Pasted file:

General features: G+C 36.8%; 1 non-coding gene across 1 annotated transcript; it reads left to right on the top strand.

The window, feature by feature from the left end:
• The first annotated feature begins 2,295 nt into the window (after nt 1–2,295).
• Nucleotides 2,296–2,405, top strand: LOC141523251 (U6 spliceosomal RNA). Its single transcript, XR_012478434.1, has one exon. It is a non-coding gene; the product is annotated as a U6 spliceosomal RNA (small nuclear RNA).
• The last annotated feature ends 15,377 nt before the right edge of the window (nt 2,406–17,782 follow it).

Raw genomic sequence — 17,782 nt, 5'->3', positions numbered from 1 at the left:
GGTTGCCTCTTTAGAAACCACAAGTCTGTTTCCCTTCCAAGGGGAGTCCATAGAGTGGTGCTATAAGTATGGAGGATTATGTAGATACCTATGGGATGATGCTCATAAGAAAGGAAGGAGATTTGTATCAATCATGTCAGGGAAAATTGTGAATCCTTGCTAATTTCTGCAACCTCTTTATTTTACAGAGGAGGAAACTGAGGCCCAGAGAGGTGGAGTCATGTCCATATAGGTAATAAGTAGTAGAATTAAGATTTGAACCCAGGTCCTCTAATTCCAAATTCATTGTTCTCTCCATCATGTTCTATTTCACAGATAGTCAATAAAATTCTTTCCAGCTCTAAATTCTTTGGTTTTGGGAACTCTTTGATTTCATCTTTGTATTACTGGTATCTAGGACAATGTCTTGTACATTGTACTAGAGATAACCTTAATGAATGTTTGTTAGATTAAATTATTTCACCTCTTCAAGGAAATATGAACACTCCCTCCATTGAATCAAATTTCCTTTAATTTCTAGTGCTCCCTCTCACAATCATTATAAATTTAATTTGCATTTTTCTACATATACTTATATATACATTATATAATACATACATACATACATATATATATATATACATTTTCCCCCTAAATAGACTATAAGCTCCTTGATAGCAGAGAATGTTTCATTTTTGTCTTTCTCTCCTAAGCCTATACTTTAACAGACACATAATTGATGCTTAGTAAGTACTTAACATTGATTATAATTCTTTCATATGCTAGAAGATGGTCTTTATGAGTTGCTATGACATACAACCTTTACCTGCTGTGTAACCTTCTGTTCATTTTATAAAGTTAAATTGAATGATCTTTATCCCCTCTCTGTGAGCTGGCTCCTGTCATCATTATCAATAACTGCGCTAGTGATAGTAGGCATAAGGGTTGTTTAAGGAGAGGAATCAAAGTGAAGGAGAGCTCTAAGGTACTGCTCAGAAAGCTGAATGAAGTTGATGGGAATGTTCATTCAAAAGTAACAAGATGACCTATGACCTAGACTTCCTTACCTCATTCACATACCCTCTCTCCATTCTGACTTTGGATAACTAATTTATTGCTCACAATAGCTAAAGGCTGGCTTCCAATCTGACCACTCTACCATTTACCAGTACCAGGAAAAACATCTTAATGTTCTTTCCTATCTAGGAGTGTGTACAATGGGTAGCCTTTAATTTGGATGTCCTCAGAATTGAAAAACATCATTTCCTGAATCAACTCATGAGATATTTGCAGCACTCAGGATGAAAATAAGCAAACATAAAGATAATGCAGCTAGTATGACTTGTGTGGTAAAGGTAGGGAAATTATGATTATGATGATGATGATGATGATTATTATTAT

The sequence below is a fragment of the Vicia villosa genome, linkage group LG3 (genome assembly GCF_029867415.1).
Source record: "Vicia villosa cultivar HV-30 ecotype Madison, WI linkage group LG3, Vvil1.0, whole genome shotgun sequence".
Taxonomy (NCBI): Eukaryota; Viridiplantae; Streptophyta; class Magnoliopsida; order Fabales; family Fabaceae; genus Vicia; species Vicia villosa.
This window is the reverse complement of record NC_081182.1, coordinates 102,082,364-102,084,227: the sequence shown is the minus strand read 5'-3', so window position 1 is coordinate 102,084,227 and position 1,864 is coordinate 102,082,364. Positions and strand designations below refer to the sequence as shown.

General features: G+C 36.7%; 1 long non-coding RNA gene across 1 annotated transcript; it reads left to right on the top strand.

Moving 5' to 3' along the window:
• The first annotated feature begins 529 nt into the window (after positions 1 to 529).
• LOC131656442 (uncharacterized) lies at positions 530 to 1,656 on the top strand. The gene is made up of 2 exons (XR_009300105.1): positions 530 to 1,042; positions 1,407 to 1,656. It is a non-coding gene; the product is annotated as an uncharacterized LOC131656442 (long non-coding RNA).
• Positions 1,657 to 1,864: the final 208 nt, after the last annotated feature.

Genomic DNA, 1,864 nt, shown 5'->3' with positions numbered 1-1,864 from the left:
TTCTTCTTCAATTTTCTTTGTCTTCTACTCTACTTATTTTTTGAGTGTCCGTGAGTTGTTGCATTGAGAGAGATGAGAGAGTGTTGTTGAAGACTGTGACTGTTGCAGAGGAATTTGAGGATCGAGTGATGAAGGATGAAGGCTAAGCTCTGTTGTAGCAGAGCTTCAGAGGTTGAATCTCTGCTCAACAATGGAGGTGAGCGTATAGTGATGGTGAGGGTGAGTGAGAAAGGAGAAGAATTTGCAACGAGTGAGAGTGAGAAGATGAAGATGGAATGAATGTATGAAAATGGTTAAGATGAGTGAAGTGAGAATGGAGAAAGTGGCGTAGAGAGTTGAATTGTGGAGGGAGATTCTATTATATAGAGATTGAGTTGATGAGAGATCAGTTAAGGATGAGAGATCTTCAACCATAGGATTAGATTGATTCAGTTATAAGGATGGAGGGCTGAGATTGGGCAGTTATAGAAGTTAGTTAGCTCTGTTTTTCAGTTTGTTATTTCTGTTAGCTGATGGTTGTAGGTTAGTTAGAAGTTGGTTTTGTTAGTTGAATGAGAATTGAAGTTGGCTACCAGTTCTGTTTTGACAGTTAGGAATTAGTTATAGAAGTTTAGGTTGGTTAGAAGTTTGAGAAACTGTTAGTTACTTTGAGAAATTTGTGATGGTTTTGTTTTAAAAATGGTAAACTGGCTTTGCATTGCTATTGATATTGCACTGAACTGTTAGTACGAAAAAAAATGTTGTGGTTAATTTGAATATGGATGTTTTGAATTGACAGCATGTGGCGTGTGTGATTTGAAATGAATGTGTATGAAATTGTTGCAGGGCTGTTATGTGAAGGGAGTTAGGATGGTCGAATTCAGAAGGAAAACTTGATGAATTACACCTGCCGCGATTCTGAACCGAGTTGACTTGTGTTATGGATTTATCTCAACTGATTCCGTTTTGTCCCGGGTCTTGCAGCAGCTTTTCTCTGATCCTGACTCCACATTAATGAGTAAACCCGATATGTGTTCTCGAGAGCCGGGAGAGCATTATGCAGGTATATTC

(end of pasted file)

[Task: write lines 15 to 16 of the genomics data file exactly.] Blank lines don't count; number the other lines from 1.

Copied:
• LOC131656442 (uncharacterized) lies at positions 530 to 1,656 on the top strand. The gene is made up of 2 exons (XR_009300105.1): positions 530 to 1,042; positions 1,407 to 1,656. It is a non-coding gene; the product is annotated as an uncharacterized LOC131656442 (long non-coding RNA).
• Positions 1,657 to 1,864: the final 208 nt, after the last annotated feature.